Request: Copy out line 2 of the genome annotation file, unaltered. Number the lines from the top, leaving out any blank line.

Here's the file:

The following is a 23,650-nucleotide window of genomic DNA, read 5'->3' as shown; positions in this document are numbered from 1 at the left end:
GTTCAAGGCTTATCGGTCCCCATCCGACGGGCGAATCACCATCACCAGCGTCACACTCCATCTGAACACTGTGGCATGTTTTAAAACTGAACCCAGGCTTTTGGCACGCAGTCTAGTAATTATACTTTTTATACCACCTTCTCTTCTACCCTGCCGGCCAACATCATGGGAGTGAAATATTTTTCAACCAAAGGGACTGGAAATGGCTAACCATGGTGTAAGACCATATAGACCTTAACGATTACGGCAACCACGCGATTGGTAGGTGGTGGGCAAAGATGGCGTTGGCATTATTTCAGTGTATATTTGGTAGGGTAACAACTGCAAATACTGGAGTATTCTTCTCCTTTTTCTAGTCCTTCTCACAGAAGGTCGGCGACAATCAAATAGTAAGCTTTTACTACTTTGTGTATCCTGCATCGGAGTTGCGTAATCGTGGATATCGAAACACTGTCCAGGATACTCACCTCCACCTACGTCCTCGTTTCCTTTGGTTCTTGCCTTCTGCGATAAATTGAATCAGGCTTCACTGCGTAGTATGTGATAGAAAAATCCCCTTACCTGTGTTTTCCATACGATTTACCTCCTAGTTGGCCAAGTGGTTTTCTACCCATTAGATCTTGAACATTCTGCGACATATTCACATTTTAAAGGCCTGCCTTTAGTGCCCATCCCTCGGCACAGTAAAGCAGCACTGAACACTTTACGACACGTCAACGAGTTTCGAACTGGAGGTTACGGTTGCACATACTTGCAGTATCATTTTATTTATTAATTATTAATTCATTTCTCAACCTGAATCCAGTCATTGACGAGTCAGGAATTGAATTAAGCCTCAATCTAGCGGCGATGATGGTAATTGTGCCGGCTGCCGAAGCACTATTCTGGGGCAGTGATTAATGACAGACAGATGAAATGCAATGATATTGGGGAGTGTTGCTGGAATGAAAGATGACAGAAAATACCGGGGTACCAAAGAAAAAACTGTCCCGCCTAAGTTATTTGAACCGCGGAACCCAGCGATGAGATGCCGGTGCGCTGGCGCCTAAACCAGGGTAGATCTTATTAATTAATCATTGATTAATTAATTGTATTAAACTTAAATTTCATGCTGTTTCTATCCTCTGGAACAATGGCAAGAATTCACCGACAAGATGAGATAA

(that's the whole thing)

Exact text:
GTTCAAGGCTTATCGGTCCCCATCCGACGGGCGAATCACCATCACCAGCGTCACACTCCATCTGAACACTGTGGCATGTTTTAAAACTGAACCCAGGCTTTTGGCACGCAGTCTAGTAATTATACTTTTTATACCACCTTCTCTTCTACCCTGCCGGCCAACATCATGGGAGTGAAATATTTTTCAACCAAAGGGACTGGAAATGGCTAACCATGGTGTAAGACCATATAGACCTTAACGATTACGGCAACCACGCGATTGGTAGGTGGTGGGCAAAGATGGCGTTGGCATTATTTCAGTGTATATTTGGTAGGGTAACAACTGCAAATACTGGAGTATTCTTCTCCTTTTTCTAGTCCTTCTCACAGAAGGTCGGCGACAATCAAATAGTAAGCTTTTACTACTTTGTGTATCCTGCATCGGAGTTGCGTAATCGTGGATATCGAAACACTGTCCAGGATACTCACCTCCACCTACGTCCTCGTTTCCTTTGGTTCTTGCCTTCTGCGATAAATTGAATCAGGCTTCACTGCGTAGTATGTGATAGAAAAATCCCCTTACCTGTGTTTTCCATACGATTTACCTCCTAGTTGGCCAAGTGGTTTTCTACCCATTAGATCTTGAACATTCTGCGACATATTCACATTTTAAAGGCCTGCCTTTAGTGCCCATCCCTCGGCACAGTAAAGCAGCACTGAACACTTTACGACACGTCAACGAGTTTCGAACTGGAGGTTACGGTTGCACATACTTGCAGTATCATTTTATTTATTAATTATTAATTCATTTCTCAACCTGAATCCAGTCATTGACGAGTCAGGAATTGAATTAAGCCTCAATCTAGCGGCGATGATGGTAATTGTGCCGGCTGCCGAAGCACTATTCTGGGGCAGTGATTAATGACAGACAGATGAAATGCAATGATATTGGGGAGTGTTGCTGGAATGAAAGATGACAGAAAATACCGGGGTACCAAAGAAAAAACTGTCCCGCCTAAGTTATTTGAACCGCGGAACCCAGCGATGAGATGCCGGTGCGCTGGCGCCTAAACCAGGGTAGATCTTATTAATTAATCATTGATTAATTAATTGTATTAAACTTAAATTTCATGCTGTTTCTATCCTCTGGAACAATGGCAAGAATTCACCGACAAGATGAGATAA